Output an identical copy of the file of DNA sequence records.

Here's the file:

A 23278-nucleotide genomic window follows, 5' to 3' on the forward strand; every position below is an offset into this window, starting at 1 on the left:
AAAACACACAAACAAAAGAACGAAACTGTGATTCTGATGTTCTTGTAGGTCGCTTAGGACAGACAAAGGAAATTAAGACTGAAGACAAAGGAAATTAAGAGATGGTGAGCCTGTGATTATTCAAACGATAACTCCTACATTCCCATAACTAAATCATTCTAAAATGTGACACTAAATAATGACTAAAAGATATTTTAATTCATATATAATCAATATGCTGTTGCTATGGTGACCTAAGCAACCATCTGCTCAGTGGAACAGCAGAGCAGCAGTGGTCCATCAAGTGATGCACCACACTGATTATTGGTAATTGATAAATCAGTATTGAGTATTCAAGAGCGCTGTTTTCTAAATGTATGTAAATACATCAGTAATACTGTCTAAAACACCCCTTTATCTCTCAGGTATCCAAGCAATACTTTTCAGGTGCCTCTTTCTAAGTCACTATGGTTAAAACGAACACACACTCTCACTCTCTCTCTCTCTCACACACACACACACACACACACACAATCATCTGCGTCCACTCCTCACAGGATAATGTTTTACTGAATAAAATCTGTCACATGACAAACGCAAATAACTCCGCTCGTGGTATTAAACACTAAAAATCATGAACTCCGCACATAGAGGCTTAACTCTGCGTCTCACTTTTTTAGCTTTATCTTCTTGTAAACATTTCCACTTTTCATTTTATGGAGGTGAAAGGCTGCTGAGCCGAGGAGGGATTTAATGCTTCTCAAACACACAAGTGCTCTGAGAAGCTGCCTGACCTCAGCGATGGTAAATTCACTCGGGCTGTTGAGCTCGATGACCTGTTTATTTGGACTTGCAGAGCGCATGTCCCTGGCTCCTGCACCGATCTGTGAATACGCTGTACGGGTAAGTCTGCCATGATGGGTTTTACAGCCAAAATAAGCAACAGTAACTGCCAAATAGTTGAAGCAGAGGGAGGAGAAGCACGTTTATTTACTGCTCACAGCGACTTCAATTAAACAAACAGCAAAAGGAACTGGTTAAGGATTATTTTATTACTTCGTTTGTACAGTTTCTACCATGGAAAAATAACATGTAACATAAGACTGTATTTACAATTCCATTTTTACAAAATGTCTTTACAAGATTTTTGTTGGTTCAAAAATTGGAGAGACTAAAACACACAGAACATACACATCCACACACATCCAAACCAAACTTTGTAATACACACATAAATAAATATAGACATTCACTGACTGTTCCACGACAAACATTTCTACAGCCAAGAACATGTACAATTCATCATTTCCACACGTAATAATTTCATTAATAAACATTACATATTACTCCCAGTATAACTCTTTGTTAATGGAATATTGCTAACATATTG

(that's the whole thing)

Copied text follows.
A 23278-nucleotide genomic window follows, 5' to 3' on the forward strand; every position below is an offset into this window, starting at 1 on the left:
AAAACACACAAACAAAAGAACGAAACTGTGATTCTGATGTTCTTGTAGGTCGCTTAGGACAGACAAAGGAAATTAAGACTGAAGACAAAGGAAATTAAGAGATGGTGAGCCTGTGATTATTCAAACGATAACTCCTACATTCCCATAACTAAATCATTCTAAAATGTGACACTAAATAATGACTAAAAGATATTTTAATTCATATATAATCAATATGCTGTTGCTATGGTGACCTAAGCAACCATCTGCTCAGTGGAACAGCAGAGCAGCAGTGGTCCATCAAGTGATGCACCACACTGATTATTGGTAATTGATAAATCAGTATTGAGTATTCAAGAGCGCTGTTTTCTAAATGTATGTAAATACATCAGTAATACTGTCTAAAACACCCCTTTATCTCTCAGGTATCCAAGCAATACTTTTCAGGTGCCTCTTTCTAAGTCACTATGGTTAAAACGAACACACACTCTCACTCTCTCTCTCTCTCACACACACACACACACACACACACAATCATCTGCGTCCACTCCTCACAGGATAATGTTTTACTGAATAAAATCTGTCACATGACAAACGCAAATAACTCCGCTCGTGGTATTAAACACTAAAAATCATGAACTCCGCACATAGAGGCTTAACTCTGCGTCTCACTTTTTTAGCTTTATCTTCTTGTAAACATTTCCACTTTTCATTTTATGGAGGTGAAAGGCTGCTGAGCCGAGGAGGGATTTAATGCTTCTCAAACACACAAGTGCTCTGAGAAGCTGCCTGACCTCAGCGATGGTAAATTCACTCGGGCTGTTGAGCTCGATGACCTGTTTATTTGGACTTGCAGAGCGCATGTCCCTGGCTCCTGCACCGATCTGTGAATACGCTGTACGGGTAAGTCTGCCATGATGGGTTTTACAGCCAAAATAAGCAACAGTAACTGCCAAATAGTTGAAGCAGAGGGAGGAGAAGCACGTTTATTTACTGCTCACAGCGACTTCAATTAAACAAACAGCAAAAGGAACTGGTTAAGGATTATTTTATTACTTCGTTTGTACAGTTTCTACCATGGAAAAATAACATGTAACATAAGACTGTATTTACAATTCCATTTTTACAAAATGTCTTTACAAGATTTTTGTTGGTTCAAAAATTGGAGAGACTAAAACACACAGAACATACACATCCACACACATCCAAACCAAACTTTGTAATACACACATAAATAAATATAGACATTCACTGACTGTTCCACGACAAACATTTCTACAGCCAAGAACATGTACAATTCATCATTTCCACACGTAATAATTTCATTAATAAACATTACATATTACTCCCAGTATAACTCTTTGTTAATGGAATATTGCTAACATATTG